(Click on the image for an enlarged view)
This chest X-ray PA view is suggestive of:
a) Tetralogy of Fallot
b) Mitral stenosis
c) Left ventricular aneurysm
d) None of the above
Answer: c) Left ventricular aneurysm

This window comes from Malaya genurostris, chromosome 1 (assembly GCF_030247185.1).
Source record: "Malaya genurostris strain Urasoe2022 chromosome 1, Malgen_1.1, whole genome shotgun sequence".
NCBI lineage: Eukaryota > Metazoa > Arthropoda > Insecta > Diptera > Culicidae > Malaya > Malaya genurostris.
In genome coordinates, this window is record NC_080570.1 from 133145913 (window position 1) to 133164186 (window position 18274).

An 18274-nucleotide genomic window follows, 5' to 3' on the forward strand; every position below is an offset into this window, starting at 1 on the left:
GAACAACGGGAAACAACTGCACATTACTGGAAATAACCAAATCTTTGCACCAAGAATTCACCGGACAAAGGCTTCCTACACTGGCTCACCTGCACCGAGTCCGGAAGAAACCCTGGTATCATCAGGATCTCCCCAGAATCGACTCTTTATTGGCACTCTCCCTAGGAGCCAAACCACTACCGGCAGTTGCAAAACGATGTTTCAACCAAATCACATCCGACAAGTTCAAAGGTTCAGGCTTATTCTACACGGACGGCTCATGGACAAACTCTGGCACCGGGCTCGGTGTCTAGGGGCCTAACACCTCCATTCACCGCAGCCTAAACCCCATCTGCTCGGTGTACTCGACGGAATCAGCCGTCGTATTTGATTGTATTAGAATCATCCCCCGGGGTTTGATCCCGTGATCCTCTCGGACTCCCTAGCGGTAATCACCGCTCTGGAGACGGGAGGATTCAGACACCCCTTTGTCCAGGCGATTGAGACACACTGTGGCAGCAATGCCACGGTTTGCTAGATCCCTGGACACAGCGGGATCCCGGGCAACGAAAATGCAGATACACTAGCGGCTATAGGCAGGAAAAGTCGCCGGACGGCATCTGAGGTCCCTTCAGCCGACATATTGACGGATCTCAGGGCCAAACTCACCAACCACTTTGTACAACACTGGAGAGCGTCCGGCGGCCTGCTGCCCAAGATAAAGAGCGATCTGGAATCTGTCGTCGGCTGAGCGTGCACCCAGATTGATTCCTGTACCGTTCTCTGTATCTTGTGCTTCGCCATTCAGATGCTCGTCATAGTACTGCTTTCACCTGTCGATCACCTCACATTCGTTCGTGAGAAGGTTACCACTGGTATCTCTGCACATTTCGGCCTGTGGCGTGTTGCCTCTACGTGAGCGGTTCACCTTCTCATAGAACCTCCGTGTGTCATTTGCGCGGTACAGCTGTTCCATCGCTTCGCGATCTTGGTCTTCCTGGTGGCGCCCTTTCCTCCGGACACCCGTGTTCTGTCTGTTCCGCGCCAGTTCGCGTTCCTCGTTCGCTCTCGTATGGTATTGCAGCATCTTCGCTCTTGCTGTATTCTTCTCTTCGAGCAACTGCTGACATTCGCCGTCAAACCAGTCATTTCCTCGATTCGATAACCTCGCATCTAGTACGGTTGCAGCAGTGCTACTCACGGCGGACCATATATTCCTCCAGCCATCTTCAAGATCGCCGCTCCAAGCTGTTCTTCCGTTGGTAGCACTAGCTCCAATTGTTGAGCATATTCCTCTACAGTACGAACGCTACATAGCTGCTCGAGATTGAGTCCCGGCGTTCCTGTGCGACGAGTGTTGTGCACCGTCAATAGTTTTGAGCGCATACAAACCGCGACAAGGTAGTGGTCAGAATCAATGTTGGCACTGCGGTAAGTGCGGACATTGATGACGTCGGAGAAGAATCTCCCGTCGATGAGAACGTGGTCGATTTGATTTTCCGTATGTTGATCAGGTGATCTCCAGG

The bulge along the left border in this x-ray chest PA view is due to a left ventricular aneurysm. There is associated pulmonary congestion due to heart failure which often accompanies left ventricular aneurysm due to wasted systolic effort of the left ventricle. The aneurysm bulges out in systole and part of the left ventricular effort is lost in expanding the aneurysm, instead of ejecting the blood into the aorta. This aneurysm was secondary to anterior wall myocardial infarction. Clinically there was a dyskinetic see-saw pulsation in the apical region. Echocardiogram confirmed the presence of a true left ventricular aneurysm. A true aneurysm has all three layers of the heart: pericardium, myocardium and endocardium, while a false aneurysm is a contained rupture bounded only by the pericardium. A true aneurysm can cause heart failure and ventricular arrhythmias, but seldom ruptures, while a false aneurysm has a high chance of secondary rupture. True aneurysm usually has a wide neck while a false aneurysm has a narrow neck.